3. I am greatly encouraged to find that you serious scientists don't really buy into that singularity jazz. It was wonderful to read today several of you tiptoeing around that part, and stating that at this time the Universe behaved as tho it had sprung from a point source.

    4. I am sure Strange made a typo and meant to write, "If it were to be disproven, it wouldn't be a theory." No. Wait. He meant, "If it couldn't be disproven it would be fact, not theory."

    5. Yes, the galaxies are observed to be moving apart at a remarkable clip. They must, indeed, have been closer together last week, last year, when the earth was young, before the iron and stuff fell together to form the earth. Likewise, new stars are observed to be forming in the spaces left vacant by that movement.

    6. "Clueless Drivel," "Rubbish" and "Inane Nonsensical Rambling" must mean "Different From What We Think."

    7. "Mythical particles"?! Are you claiming that the spaces between galaxies are absolute vacuums? No subatomic particles there? No dust? No hydrogen? No quarks in six flavors? No positive nor negative electrons? No fragments from long-blown-up stars? Or that these particles are known to be totally without energy? No. You are not saying that. You must be saying that they don't move in random directions and at random velocities or that none of them hit stars. No. You know better. You are saying that they hit at random and so do not create cosmic pressure. But since the Universe is not contained in a tank, the net pressure is always outward.

    8. Good parting shot! I cannot go out there and demonstrate that the existing particles produce the observed distance red-shift.

    Neither can you go out there and demonstrate that the Universe began with escape velocity.

    9. I am absolutely HONORED that all of you would attempt to educate me -- an obvious fanatic -- on the intricacies of the motion of the galaxies. Thank you. THANK you!

    You have taken a lot of your time to guide a raging Creationist. I really DO appreciate it.
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    Repeating utter rubbish doesn't make it true. Do you have any support for this crap or are you just going to repeat your inane drivel over and over again?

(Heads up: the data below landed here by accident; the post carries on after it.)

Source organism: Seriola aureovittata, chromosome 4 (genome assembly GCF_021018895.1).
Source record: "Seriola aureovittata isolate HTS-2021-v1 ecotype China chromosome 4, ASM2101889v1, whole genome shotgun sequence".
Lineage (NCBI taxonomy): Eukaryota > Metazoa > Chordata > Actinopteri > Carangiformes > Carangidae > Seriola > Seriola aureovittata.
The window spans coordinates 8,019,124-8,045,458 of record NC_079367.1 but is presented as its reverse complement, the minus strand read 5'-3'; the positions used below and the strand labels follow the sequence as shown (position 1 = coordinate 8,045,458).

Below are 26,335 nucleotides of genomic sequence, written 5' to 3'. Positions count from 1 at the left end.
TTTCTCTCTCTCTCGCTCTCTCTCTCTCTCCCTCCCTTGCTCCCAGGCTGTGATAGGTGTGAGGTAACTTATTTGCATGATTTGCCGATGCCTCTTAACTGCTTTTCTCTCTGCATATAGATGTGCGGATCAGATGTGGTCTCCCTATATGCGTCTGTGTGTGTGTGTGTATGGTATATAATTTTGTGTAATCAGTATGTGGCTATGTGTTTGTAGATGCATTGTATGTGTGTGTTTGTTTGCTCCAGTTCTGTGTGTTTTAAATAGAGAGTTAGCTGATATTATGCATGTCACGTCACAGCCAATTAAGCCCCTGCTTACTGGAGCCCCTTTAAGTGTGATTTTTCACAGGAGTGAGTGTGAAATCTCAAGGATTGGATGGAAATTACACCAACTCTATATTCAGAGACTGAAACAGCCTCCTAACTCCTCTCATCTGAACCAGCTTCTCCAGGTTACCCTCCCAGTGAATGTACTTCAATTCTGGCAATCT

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    Quote Originally Posted by Glenn Jacobs View Post
    1. Wrong. Astronomical tonnages of these itty-bitty thingies per second (TPS) hitting a star for several billion years will propel it.
    No.

    2.. I called one quark hitting a star a zero because I don't know any number small enough to express it. It is much smaller than a mosquito landing on an elephant, and I don't know that number either.
    Wrong - by YOUR OWN ARGUMENT it's astronomically LARGE.

    3. I am greatly encouraged to find that you serious scientists don't really buy into that singularity jazz.
    What?

    4. I am sure Strange made a typo
    No he didn't.

    Likewise, new stars are observed to be forming in the spaces left vacant by that movement.
    What?

    6. "Clueless Drivel," "Rubbish" and "Inane Nonsensical Rambling" must mean "Different From What We Think."
    No: it means exactly what it says.

    7. "Mythical particles"?! Are you claiming that the spaces between galaxies are absolute vacuums? No subatomic particles there? No dust? No hydrogen? No quarks in six flavors? No positive nor negative electrons? No fragments from long-blown-up stars? Or that these particles are known to be totally without energy? No. You are not saying that. You must be saying that they don't move in random directions and at random velocities or that none of them hit stars. No. You know better. You are saying that they hit at random and so do not create cosmic pressure.
    No, he's saying that your particles are mythical because they don't behave the way real ones do.

    But since the Universe is not contained in a tank, the net pressure is always outward.
    Bollocks.

    9. I am absolutely HONORED that all of you would attempt to educate me -- an obvious loon -- on the intricacies of the motion of the galaxies.
    FIFY.

    You have taken a lot of your time to guide a raging Creationist.
    That explains much of the ignorance.
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    Quote Originally Posted by Glenn Jacobs View Post
    1. Wrong. Astronomical tonnages of these itty-bitty thingies per second (TPS) hitting a star for several billion years will propel it. This Cosmic Pressure will move galaxies apart.
    Please show the calculations to support this claim.

    2.. I called one quark hitting a star a zero because I don't know any number small enough to express it. It is much smaller than a mosquito landing on an elephant, and I don't know that number either.